Lavenham – Wyvenhoe – Colchester

Our first visit is to one of the most charming and beautifully preserved small towns in the East of England, Lavenham, which flourished as a great wool trading town, when the de Veres were at the height of their fame. Edward de Vere welcomed Queen Elizabeth here on her visit in 1578. We visit the church of St Peter and Paul, and the Guildhall. We visit the Swan Hotel for morning coffee. Continue to Colchester, the oldest town in Britain (recognised as Camelot in ‘King Lear’). The castle which we visit, was owned by the de Vere family up until the time of Aubrey, the 20th Earl. Henry VIII reconfirmed the ownership to the 15th Earl of Oxford, and this passed to the 16th Earl and his son Edward, whose Cymbeline is named after Cunobeline, the British King of Colchester. Our final journey today is to the nearby port of Wyvenhoe, which was a favourite retreat for the de Vere family who had a large timber-built house here. We walk along the waterfront and visit the Parish church of St Mary where Lord William Beaumont, a companion-in-arms of the 13th Earl of Oxford at the battle of Bosworth, lies along with Elizabeth, his wife. Her family name, Scrope, was used in the plays of Henry V, Henry IV and Richard II, all ascribed to Shakespeare. Return to our hotel for dinner together.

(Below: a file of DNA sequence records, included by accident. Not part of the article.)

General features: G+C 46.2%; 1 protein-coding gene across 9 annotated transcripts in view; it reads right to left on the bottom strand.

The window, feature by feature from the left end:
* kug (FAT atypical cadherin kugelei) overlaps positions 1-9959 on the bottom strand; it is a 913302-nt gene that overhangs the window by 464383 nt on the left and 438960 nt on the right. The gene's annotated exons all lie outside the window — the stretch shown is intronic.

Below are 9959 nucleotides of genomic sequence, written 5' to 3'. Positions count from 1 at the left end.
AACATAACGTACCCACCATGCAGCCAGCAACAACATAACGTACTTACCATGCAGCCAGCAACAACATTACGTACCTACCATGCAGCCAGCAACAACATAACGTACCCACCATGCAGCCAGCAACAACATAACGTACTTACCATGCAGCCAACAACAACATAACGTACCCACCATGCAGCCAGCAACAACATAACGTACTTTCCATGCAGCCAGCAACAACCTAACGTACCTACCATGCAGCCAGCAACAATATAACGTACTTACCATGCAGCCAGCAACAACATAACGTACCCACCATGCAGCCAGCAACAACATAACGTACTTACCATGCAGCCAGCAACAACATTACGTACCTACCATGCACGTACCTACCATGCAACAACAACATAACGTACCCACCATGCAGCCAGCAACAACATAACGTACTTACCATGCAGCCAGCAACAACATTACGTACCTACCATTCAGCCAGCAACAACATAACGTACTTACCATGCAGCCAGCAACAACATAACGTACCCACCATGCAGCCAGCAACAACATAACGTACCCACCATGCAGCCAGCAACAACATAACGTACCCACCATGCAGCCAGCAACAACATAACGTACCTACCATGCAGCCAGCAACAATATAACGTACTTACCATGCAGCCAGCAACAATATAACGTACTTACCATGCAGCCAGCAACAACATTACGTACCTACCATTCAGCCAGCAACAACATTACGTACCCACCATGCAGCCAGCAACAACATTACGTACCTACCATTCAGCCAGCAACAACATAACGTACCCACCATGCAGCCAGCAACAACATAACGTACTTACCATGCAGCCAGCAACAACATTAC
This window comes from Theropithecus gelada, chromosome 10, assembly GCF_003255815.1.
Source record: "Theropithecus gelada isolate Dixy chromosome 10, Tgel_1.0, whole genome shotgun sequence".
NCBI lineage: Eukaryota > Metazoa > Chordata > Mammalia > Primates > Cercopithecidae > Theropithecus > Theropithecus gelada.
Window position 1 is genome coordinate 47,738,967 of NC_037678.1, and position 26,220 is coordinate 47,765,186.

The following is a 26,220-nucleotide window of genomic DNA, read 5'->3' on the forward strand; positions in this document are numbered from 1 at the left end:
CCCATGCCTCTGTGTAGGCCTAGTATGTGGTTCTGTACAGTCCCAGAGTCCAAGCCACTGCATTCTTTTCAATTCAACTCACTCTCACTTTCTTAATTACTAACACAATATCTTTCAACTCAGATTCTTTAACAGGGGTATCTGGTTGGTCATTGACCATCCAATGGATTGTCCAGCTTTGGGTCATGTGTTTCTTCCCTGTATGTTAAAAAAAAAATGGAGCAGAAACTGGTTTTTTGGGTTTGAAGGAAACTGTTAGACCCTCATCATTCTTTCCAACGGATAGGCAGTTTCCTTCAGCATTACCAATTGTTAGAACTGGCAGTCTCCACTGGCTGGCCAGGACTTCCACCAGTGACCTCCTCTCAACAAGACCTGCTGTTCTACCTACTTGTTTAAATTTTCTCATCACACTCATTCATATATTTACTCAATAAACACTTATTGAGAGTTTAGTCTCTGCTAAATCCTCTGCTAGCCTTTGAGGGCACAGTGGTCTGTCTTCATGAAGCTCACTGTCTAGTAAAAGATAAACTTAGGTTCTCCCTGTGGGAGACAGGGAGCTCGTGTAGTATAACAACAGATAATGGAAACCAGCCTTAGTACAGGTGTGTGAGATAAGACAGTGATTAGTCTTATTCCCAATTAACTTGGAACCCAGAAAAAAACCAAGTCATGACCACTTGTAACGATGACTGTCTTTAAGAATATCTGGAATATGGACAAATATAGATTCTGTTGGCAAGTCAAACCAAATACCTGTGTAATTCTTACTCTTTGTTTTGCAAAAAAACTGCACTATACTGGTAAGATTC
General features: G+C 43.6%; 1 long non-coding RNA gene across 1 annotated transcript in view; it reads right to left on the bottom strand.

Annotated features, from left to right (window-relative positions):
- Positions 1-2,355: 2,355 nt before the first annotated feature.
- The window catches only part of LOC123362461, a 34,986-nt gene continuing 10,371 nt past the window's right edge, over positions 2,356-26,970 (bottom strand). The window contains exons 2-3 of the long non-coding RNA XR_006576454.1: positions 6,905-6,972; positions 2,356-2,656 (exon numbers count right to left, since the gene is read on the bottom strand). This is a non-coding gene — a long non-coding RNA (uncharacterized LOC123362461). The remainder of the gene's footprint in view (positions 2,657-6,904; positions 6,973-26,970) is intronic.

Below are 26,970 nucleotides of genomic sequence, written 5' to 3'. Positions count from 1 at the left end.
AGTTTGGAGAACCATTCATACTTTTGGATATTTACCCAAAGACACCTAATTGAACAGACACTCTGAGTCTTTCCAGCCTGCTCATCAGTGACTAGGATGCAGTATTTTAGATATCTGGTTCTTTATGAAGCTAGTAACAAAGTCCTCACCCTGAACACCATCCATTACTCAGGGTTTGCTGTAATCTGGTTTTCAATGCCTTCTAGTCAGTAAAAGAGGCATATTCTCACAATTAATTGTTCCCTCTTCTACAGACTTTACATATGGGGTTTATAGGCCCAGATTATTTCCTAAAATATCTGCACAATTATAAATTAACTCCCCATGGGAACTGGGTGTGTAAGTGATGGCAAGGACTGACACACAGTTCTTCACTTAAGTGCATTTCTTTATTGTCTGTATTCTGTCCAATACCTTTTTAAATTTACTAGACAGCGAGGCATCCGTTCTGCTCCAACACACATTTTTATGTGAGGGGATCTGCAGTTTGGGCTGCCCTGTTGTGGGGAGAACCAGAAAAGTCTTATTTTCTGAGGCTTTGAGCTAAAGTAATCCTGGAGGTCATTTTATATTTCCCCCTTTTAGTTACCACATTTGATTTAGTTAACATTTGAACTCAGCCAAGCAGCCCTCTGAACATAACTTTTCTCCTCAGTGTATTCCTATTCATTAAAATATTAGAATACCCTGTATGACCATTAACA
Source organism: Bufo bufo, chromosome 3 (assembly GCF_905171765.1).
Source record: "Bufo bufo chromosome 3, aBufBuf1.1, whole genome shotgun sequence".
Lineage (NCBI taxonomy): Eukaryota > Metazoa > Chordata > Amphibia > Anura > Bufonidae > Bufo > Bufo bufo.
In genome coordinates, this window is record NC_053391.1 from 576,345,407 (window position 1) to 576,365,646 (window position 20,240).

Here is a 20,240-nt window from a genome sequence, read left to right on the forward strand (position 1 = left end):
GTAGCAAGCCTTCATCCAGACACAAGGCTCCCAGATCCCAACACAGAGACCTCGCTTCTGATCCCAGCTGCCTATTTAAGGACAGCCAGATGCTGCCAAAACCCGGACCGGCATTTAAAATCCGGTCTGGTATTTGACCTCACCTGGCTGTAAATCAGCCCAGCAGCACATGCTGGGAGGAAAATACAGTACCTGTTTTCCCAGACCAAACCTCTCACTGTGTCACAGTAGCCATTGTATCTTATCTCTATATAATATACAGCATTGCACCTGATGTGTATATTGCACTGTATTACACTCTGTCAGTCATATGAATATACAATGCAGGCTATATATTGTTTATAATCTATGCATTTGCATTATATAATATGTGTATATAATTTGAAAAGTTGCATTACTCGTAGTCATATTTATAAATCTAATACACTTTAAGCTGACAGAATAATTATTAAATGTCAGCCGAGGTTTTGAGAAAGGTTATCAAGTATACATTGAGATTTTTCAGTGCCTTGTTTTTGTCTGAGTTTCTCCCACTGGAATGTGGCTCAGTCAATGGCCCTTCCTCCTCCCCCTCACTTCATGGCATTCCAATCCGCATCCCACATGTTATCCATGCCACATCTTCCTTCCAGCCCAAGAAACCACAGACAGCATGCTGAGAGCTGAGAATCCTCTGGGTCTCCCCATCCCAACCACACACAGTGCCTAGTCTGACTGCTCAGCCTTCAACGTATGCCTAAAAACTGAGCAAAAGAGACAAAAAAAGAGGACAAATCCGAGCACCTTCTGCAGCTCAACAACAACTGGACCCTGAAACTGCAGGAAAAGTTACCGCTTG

This morning we take the train to Cambridge, where we visit St John’s college, where Edward de Vere received his degree in 1564 at the age of fourteen, from Queen Elizabeth on her visit to Cambridge. We will be hosted at Cambridge by England’s De Vere Society, and we will hear presentations on the Shakespeare authorship question by members of the tour group. Afterward, we will gather for food and drink at a nearby Cambridge pub.